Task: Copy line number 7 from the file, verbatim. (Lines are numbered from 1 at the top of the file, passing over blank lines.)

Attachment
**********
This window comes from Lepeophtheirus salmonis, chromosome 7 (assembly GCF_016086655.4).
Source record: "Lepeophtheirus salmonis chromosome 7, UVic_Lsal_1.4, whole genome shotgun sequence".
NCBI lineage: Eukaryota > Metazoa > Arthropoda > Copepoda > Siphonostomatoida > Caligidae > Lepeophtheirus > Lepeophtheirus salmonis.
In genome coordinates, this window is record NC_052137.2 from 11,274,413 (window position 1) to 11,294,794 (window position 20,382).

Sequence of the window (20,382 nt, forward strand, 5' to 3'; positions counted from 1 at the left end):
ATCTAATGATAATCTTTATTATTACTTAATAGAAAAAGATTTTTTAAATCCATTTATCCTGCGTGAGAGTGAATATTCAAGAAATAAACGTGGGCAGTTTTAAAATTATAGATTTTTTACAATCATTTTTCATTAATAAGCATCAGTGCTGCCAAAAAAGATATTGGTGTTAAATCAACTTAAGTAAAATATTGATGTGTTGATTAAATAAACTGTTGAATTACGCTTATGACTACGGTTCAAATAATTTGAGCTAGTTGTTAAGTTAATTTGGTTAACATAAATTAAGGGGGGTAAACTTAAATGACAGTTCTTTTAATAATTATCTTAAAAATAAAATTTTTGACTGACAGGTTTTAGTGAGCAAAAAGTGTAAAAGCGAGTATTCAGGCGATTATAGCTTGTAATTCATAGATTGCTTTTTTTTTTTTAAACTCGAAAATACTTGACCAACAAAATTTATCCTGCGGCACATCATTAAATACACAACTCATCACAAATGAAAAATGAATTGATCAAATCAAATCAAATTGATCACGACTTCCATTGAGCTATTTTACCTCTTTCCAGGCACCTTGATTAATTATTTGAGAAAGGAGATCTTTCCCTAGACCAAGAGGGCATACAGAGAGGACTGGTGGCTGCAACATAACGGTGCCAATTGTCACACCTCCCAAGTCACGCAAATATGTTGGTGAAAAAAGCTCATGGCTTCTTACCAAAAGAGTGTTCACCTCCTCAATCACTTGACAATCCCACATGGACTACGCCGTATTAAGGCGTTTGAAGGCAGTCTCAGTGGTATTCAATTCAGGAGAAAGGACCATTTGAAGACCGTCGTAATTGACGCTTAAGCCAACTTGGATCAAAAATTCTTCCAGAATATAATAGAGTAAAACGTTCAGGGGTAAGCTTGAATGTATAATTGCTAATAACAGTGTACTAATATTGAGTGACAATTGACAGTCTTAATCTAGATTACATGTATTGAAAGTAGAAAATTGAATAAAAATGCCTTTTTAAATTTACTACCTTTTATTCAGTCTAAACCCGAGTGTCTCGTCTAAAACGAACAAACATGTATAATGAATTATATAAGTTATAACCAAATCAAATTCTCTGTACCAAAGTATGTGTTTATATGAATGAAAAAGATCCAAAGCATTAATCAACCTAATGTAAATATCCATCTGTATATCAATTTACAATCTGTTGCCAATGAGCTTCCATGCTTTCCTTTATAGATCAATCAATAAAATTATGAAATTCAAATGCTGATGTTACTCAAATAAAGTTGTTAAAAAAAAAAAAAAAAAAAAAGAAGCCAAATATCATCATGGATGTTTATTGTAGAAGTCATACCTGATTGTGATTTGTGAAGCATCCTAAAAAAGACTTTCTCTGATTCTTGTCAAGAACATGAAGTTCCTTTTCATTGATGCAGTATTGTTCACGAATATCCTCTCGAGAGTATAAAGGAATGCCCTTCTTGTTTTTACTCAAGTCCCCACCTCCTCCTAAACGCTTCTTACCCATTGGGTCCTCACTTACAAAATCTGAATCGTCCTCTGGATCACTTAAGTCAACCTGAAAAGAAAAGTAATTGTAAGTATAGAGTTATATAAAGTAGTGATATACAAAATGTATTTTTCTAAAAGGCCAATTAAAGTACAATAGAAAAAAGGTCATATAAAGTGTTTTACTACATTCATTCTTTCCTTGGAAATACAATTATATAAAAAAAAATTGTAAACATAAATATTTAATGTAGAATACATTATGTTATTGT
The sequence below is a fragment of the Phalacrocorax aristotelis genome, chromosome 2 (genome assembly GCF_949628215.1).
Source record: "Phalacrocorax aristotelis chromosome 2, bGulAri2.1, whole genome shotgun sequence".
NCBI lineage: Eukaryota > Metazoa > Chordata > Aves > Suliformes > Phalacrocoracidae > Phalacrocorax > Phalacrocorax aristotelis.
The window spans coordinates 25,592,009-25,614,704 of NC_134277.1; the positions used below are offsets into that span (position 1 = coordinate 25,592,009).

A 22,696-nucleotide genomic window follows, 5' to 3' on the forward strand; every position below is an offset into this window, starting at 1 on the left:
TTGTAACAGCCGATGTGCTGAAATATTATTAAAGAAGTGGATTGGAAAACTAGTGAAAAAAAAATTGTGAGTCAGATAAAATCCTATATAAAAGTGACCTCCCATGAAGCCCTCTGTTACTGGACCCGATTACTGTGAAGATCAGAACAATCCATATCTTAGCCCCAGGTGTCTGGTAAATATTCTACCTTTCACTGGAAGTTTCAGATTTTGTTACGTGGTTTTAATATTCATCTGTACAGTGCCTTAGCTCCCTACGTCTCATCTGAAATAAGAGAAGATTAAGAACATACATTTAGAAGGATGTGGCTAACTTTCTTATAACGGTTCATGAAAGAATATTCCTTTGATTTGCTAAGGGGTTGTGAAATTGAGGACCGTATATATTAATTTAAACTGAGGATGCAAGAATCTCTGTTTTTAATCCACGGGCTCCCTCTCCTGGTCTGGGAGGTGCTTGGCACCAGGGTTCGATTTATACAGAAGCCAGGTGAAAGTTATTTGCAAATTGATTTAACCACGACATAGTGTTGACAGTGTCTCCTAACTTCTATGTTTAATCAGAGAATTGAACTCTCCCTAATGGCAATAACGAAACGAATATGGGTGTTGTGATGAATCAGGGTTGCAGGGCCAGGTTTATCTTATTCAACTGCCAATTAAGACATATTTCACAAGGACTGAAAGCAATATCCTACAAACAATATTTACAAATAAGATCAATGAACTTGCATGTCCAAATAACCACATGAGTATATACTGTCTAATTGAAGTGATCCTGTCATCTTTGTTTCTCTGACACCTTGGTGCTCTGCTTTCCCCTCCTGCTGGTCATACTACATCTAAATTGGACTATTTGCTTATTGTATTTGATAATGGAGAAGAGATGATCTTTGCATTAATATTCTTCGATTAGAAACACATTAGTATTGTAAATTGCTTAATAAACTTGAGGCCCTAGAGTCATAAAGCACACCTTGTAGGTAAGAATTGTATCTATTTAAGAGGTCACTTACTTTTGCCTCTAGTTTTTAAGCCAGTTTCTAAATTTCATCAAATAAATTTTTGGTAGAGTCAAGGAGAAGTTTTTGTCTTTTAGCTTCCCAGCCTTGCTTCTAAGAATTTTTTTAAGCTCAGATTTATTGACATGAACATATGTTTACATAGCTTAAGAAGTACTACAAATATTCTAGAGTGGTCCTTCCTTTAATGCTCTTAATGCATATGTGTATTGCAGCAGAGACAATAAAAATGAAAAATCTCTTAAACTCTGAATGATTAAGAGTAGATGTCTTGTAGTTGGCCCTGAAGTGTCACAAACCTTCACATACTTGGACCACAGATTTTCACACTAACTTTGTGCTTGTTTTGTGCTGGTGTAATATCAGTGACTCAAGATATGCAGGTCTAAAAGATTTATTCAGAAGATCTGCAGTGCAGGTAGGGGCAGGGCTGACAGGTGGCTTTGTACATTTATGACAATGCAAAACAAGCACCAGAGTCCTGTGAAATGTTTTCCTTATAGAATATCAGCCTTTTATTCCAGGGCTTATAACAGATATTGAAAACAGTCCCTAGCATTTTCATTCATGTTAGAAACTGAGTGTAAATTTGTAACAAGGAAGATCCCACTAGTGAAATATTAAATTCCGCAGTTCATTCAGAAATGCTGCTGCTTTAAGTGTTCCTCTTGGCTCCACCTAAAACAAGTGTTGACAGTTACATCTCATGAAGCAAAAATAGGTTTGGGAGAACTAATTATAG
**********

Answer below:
The sequence below is a fragment of the Phalacrocorax aristotelis genome, chromosome 2 (genome assembly GCF_949628215.1).